PUMA’s Environmental Profit and Loss Account for the year ended 31 December 2010 2What is an E P&L?At PUMA we understand the importance of healthy ecosystems to the future of our business and also recognizethat we have to be accountable, ethical and responsible to our environment. Towards the end of 2009 weembarked on a journey to develop an enterprise and supply chain-wide view of our environmental impacts inmonetary terms, so that we could take these impacts into account strategically and embed them in our businessdecision making processes.All business operations and supply chains depend on nature for services such as fresh water, clean air, healthybiodiversity and productive land. PUMA’s Environmental Profit and Loss Account (E P&L) is the first attempt tomeasure the immense value of these services to a business, and the true costs of a business’s impacts onnature.DefinitionAn Environmental Profit & Loss Account is a means of placing a monetary value on the environmental impactsalong the entire supply chain of a given business.The E P&L measures and values both reductions in ecosystem services and increases in environmental impactswhich occur as a result of PUMA’s operational and supply chain activities.1 Term Definition Profit Activities that benefit the environment. Loss Activities that adversely impact the environment. Environmental A change in the make-up, functioning, or appearance of the environment. For impact example, greenhouse gases (GHGs) contribute to climate change which is associated with a range of environmental impacts such as reduced crop yields, changes in water availability and increases in extreme weather. Waste disposal results in GHG emissions as well as environmental impacts from leachate which can affect water courses and local disamenity impacts caused by dust, noise and odour. Ecosystem services Ecosystem services are the benefits that people and businesses derive from nature, like food, fibre, fuel, regulation of climate, assimilation of waste, opportunities for recreation, protection from extreme events, and cultural and spiritual enrichment. Monetary value The economic value to society of the profits / losses. Entire supply chain From production of raw materials to transport to stores, the total impact of bringing products to market.Other key terms are defined in the annex on page 26.1 It is necessary to consider both because it is often more straightforward to value environmental impacts in terms of their direct effects onhuman wellbeing than to evaluate the complex ways in which they effect ecosystem services and natural capital, and then to value theconsequences of those changes for society.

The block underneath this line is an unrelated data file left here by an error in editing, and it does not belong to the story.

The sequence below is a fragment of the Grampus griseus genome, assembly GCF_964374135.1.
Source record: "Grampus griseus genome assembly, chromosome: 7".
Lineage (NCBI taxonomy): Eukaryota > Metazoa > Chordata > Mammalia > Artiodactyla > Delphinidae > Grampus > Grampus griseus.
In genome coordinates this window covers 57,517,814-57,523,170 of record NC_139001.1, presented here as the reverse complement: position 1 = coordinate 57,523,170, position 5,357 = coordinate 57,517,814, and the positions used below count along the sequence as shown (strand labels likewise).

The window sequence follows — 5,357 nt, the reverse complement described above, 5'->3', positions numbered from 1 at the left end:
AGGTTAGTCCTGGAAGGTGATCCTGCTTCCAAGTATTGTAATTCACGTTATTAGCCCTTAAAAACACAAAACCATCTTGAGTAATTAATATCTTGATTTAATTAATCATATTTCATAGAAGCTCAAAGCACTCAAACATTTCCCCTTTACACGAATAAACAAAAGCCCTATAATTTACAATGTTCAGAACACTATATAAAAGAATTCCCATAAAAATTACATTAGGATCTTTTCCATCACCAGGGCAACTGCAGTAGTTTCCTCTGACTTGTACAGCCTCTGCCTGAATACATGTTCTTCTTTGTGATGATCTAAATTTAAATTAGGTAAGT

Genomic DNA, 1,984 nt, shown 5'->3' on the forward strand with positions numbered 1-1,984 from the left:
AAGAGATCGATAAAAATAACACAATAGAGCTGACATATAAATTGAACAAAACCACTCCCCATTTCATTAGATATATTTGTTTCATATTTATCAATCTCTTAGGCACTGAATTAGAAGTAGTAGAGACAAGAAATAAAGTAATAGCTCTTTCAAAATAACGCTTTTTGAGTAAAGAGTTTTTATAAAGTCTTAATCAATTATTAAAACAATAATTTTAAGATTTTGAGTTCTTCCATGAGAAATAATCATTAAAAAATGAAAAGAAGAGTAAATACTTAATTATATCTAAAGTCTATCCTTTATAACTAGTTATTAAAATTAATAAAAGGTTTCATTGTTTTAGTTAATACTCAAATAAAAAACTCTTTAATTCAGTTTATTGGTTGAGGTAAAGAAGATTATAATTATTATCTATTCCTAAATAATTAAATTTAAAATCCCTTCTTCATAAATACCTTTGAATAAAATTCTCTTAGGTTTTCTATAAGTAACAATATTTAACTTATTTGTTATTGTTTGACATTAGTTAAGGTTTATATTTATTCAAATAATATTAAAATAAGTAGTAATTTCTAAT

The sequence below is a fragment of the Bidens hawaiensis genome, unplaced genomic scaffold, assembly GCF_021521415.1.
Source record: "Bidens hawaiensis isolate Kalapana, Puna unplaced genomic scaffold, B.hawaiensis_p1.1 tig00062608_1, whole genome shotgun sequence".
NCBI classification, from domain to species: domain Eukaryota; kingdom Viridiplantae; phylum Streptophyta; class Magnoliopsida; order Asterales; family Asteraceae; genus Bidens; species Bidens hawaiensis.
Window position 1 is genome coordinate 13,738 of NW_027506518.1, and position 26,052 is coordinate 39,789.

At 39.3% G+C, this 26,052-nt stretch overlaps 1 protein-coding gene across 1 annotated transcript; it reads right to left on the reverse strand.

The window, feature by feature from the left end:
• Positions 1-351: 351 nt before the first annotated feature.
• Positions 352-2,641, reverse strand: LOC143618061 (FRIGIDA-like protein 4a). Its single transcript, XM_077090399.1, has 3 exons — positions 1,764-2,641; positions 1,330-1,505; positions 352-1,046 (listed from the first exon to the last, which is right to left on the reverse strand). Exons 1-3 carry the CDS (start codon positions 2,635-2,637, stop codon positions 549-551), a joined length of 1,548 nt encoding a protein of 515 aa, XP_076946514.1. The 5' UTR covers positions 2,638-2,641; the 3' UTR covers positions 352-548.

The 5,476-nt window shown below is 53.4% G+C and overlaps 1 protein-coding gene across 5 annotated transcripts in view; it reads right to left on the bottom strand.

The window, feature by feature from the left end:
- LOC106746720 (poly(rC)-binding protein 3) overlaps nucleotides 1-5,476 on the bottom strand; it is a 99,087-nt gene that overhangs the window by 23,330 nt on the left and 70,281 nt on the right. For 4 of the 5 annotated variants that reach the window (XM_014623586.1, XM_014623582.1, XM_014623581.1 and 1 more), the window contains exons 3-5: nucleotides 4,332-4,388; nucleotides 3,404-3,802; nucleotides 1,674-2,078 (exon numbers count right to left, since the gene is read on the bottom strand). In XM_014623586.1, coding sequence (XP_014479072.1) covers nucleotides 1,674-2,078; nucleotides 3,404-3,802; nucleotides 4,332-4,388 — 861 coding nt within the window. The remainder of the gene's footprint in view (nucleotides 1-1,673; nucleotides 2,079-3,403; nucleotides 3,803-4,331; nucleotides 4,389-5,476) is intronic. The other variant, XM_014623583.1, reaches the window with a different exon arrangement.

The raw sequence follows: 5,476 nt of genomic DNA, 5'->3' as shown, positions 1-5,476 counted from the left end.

PUMA’s Environmental Profit and Loss Account for the year ended 31 December 2010 3Though we pay fees to local authorities for services such as the treatment and supply of water, or the disposalof waste, the true costs of our environmental impacts remain externalized and unaccounted for. The E P&Lrepresents how much we would need to pay for the impacts we cause and the services nature provides thatenable PUMA to produce, market and distribute footwear, apparel and accessories made of leather, cotton,rubber or synthetics.Providing goods and services will always have some impact on the environment. The challenge for us is toreduce our impact on the environment (the ‘loss’ in an E P&L) as far as possible while continuing to delivervalue to our customers and investors, and at the same time look for ways to return value to the environment.